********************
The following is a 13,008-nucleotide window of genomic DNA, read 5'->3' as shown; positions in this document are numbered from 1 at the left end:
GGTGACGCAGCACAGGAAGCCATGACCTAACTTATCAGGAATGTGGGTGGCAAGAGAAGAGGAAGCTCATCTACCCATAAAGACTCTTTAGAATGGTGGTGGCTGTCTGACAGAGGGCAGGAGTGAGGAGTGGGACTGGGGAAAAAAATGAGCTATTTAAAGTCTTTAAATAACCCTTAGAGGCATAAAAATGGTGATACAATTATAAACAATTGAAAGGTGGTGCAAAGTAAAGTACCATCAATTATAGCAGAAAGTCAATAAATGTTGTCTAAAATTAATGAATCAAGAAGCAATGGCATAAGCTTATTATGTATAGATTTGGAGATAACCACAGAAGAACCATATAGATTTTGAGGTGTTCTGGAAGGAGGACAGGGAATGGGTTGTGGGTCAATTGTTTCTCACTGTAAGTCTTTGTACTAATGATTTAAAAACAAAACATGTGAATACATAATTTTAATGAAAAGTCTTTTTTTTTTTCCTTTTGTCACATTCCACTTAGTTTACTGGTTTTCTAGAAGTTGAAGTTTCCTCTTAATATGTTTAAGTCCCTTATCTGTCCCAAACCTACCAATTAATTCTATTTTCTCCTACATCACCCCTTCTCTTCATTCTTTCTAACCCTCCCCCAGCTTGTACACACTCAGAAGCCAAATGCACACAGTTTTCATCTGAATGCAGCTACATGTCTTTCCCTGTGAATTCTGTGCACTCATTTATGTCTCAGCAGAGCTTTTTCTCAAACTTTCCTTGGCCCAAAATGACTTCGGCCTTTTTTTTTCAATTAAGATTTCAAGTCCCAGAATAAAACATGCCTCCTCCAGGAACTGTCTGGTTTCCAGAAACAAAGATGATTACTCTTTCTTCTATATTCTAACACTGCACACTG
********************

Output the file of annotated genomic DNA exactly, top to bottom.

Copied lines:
The following is a 13,008-nucleotide window of genomic DNA, read 5'->3' as shown; positions in this document are numbered from 1 at the left end:
GGTGACGCAGCACAGGAAGCCATGACCTAACTTATCAGGAATGTGGGTGGCAAGAGAAGAGGAAGCTCATCTACCCATAAAGACTCTTTAGAATGGTGGTGGCTGTCTGACAGAGGGCAGGAGTGAGGAGTGGGACTGGGGAAAAAAATGAGCTATTTAAAGTCTTTAAATAACCCTTAGAGGCATAAAAATGGTGATACAATTATAAACAATTGAAAGGTGGTGCAAAGTAAAGTACCATCAATTATAGCAGAAAGTCAATAAATGTTGTCTAAAATTAATGAATCAAGAAGCAATGGCATAAGCTTATTATGTATAGATTTGGAGATAACCACAGAAGAACCATATAGATTTTGAGGTGTTCTGGAAGGAGGACAGGGAATGGGTTGTGGGTCAATTGTTTCTCACTGTAAGTCTTTGTACTAATGATTTAAAAACAAAACATGTGAATACATAATTTTAATGAAAAGTCTTTTTTTTTTTCCTTTTGTCACATTCCACTTAGTTTACTGGTTTTCTAGAAGTTGAAGTTTCCTCTTAATATGTTTAAGTCCCTTATCTGTCCCAAACCTACCAATTAATTCTATTTTCTCCTACATCACCCCTTCTCTTCATTCTTTCTAACCCTCCCCCAGCTTGTACACACTCAGAAGCCAAATGCACACAGTTTTCATCTGAATGCAGCTACATGTCTTTCCCTGTGAATTCTGTGCACTCATTTATGTCTCAGCAGAGCTTTTTCTCAAACTTTCCTTGGCCCAAAATGACTTCGGCCTTTTTTTTTCAATTAAGATTTCAAGTCCCAGAATAAAACATGCCTCCTCCAGGAACTGTCTGGTTTCCAGAAACAAAGATGATTACTCTTTCTTCTATATTCTAACACTGCACACTG